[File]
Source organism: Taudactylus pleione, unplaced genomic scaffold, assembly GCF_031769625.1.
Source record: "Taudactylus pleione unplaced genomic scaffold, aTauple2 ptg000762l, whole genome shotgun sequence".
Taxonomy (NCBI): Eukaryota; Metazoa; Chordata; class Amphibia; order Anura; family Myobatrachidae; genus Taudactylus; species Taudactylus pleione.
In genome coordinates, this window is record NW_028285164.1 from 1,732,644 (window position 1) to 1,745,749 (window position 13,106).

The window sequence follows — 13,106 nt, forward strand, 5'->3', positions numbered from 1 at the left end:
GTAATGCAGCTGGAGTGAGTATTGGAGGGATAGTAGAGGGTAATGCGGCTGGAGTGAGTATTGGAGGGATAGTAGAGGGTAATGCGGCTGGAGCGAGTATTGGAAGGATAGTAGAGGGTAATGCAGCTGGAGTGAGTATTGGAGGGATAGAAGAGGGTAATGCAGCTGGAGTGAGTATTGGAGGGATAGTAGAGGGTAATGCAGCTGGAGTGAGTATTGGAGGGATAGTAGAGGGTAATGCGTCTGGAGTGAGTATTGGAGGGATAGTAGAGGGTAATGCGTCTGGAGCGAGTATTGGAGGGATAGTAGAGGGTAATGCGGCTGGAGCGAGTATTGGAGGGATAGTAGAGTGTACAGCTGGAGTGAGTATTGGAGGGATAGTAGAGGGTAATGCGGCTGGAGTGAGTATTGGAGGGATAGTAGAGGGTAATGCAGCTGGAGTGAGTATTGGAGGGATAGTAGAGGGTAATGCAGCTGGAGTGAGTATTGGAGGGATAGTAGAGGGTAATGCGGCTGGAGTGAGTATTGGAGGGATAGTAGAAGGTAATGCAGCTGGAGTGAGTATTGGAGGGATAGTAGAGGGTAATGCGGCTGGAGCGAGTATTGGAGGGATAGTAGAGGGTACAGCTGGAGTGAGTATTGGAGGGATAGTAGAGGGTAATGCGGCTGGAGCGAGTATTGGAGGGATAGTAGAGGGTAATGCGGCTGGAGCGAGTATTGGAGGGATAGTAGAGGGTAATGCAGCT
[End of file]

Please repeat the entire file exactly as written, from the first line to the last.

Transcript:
Source organism: Taudactylus pleione, unplaced genomic scaffold, assembly GCF_031769625.1.
Source record: "Taudactylus pleione unplaced genomic scaffold, aTauple2 ptg000762l, whole genome shotgun sequence".
Taxonomy (NCBI): Eukaryota; Metazoa; Chordata; class Amphibia; order Anura; family Myobatrachidae; genus Taudactylus; species Taudactylus pleione.
In genome coordinates, this window is record NW_028285164.1 from 1,732,644 (window position 1) to 1,745,749 (window position 13,106).

The window sequence follows — 13,106 nt, forward strand, 5'->3', positions numbered from 1 at the left end:
GTAATGCAGCTGGAGTGAGTATTGGAGGGATAGTAGAGGGTAATGCGGCTGGAGTGAGTATTGGAGGGATAGTAGAGGGTAATGCGGCTGGAGCGAGTATTGGAAGGATAGTAGAGGGTAATGCAGCTGGAGTGAGTATTGGAGGGATAGAAGAGGGTAATGCAGCTGGAGTGAGTATTGGAGGGATAGTAGAGGGTAATGCAGCTGGAGTGAGTATTGGAGGGATAGTAGAGGGTAATGCGTCTGGAGTGAGTATTGGAGGGATAGTAGAGGGTAATGCGTCTGGAGCGAGTATTGGAGGGATAGTAGAGGGTAATGCGGCTGGAGCGAGTATTGGAGGGATAGTAGAGTGTACAGCTGGAGTGAGTATTGGAGGGATAGTAGAGGGTAATGCGGCTGGAGTGAGTATTGGAGGGATAGTAGAGGGTAATGCAGCTGGAGTGAGTATTGGAGGGATAGTAGAGGGTAATGCAGCTGGAGTGAGTATTGGAGGGATAGTAGAGGGTAATGCGGCTGGAGTGAGTATTGGAGGGATAGTAGAAGGTAATGCAGCTGGAGTGAGTATTGGAGGGATAGTAGAGGGTAATGCGGCTGGAGCGAGTATTGGAGGGATAGTAGAGGGTACAGCTGGAGTGAGTATTGGAGGGATAGTAGAGGGTAATGCGGCTGGAGCGAGTATTGGAGGGATAGTAGAGGGTAATGCGGCTGGAGCGAGTATTGGAGGGATAGTAGAGGGTAATGCAGCT